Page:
Tuesday, 16 August 2011

Nova Scotia Action Plan for Natural Resources


Nova Scotia Department of Natural Resources (August, 2011). From Strategy to Action, An Action Plan
for the Path We Share, A Natural Resources Strategy for Nova Scotia, Nova Scotia Department of Natural

From Strategy to Action
" Sustainability, Diversity, Collaboration, Transparency and Informed Decision Making. These are the values that guide our 10-year natural resources strategy. The strategy marks a departure from traditional natural resource management and is inspired by a vision of a sustainable and prosperous future—a vision described to us by Nova Scotians and reflected in jobsHere, the economic plan for Nova Scotia. As the foundation for the government’s extensive agenda of change, the principles inherent in that economic plan give direction to this strategy and the actions that flow from it. "
Thu, Aug 18 
There’s no positive change in sight for Nova Scotia’s forests. While the just-released Natural Resources Strategy for 2011-2020 contains positive language about collaboration and new directions, the Nova Scotia government has failed to deliver on the challenging issues of reducing clearcutting and eliminating whole-tree harvesting.

The government’s solution to clearcutting, apparently, is to define clearcutting so narrowly that it nearly no longer exists. In fact, under the government’s narrow definition of a clearcut, I would hazard the 50 per cent goal has already been reached. As long as a few scattered trees are left standing on the harvest site, then presto, a clearcut is no longer a clearcut. The strategy contains no guidance or action for a real shift to uneven-aged harvesting methods.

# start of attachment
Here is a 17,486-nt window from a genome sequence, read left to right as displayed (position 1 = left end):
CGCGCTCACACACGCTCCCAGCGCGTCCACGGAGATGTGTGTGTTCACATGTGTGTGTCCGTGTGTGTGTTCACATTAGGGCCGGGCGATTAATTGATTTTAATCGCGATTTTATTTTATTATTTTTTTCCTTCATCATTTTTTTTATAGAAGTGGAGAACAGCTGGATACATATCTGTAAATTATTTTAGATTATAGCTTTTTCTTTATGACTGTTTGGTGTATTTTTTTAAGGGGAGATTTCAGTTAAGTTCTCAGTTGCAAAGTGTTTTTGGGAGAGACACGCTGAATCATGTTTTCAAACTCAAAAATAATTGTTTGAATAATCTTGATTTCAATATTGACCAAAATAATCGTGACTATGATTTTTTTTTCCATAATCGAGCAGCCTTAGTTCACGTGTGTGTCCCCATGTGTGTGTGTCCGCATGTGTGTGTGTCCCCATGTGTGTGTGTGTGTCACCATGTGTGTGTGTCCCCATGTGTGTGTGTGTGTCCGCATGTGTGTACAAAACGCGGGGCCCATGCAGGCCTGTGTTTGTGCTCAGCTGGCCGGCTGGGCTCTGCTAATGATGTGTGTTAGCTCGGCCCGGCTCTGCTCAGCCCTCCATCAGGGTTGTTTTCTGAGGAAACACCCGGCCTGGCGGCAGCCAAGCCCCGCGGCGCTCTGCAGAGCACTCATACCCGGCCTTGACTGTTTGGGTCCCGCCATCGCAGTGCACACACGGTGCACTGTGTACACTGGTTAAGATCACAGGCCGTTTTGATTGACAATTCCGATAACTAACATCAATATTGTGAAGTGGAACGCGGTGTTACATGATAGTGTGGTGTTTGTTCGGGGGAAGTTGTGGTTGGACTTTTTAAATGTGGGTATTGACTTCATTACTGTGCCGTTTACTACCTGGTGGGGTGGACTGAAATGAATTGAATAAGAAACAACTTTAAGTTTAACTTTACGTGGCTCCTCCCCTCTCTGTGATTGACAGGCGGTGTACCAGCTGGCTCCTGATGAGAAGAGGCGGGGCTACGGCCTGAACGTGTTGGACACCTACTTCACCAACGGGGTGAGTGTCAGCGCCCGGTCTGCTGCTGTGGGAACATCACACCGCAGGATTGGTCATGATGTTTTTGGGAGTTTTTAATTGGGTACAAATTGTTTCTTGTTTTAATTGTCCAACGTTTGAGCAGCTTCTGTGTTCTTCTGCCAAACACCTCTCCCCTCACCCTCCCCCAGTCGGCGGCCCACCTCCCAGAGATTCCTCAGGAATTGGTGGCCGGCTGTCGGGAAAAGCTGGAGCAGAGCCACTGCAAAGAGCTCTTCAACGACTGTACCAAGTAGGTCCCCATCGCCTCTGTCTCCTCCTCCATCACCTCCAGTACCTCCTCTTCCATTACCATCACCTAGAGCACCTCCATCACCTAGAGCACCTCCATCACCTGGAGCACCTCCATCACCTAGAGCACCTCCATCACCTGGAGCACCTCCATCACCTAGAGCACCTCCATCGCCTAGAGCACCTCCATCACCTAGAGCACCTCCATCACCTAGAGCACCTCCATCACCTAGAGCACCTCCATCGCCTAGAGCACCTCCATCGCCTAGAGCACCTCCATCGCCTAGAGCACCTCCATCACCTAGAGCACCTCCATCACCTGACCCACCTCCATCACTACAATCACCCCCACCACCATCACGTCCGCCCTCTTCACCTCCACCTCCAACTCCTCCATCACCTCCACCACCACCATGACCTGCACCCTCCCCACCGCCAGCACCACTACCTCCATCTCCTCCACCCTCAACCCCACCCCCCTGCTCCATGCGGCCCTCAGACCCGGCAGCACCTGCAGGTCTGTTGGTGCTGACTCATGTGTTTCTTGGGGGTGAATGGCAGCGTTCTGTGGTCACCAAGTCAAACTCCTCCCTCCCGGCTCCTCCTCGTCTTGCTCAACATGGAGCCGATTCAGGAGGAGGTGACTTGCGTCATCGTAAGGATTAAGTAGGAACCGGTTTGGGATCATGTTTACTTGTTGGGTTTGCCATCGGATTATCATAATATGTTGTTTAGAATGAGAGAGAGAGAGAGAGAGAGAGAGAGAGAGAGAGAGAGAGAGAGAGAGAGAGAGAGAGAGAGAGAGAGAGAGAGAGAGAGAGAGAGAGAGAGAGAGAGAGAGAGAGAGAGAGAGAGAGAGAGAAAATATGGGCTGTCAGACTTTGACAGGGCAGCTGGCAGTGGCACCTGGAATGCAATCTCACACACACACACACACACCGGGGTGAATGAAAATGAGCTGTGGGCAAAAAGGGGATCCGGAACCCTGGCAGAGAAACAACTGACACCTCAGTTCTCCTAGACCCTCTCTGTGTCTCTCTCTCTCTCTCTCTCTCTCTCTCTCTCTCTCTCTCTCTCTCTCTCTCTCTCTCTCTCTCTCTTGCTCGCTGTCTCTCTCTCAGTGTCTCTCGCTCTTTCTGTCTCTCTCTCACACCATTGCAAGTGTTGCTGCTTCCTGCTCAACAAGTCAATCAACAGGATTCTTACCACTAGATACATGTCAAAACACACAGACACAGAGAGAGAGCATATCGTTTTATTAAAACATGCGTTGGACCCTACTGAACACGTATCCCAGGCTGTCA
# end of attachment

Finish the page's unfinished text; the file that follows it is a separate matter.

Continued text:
Reducing clearcutting by a simple change of definition is hardly original. The forestry industry has used this smoke-and-mirrors method for years to try to convince the gullible that leaving behind a smattering of trees means that a clearcut is no longer a clearcut. Our government seems to have caught on to the practice.

And what of the government’s consistent promise to eliminate whole-tree harvesting? Gone. Now the government is committing to develop, sometime over the next six months, rules for whole-tree harvesting.

What does the strategy offer? One promise has been kept — to eliminate the $600,000 in public funding for herbicide treatments. Unfortunately, the language used in the strategy on this issue is archaic, referring to hardwood trees targeted by herbicides as nothing more than "weeds" that can still be removed with the help of other publicly funded programs.
What else? After more than three years of public consultation, expert panel reports and stakeholder meetings, the government has concluded that collaboration with forest stakeholders and commitment to good governance should be priorities at the Department of Natural Resources.

All in all, the government’s new 10-year strategy is high on process, but hollow on meaningful action: It’s a disappointment and a wasted opportunity to listen to Nova Scotians’ call for meaningful change. As the government talks about collaboration and good governance, Nova Scotia’s forests will continue to be clearcut, and whole-tree harvesting will increasingly ravage Nova Scotia’s landscape.

Jamie Simpson is a professional forester and the author of Restoring the Acadian Forest, A guide to forest stewardship for woodlot owners in the Maritimes.

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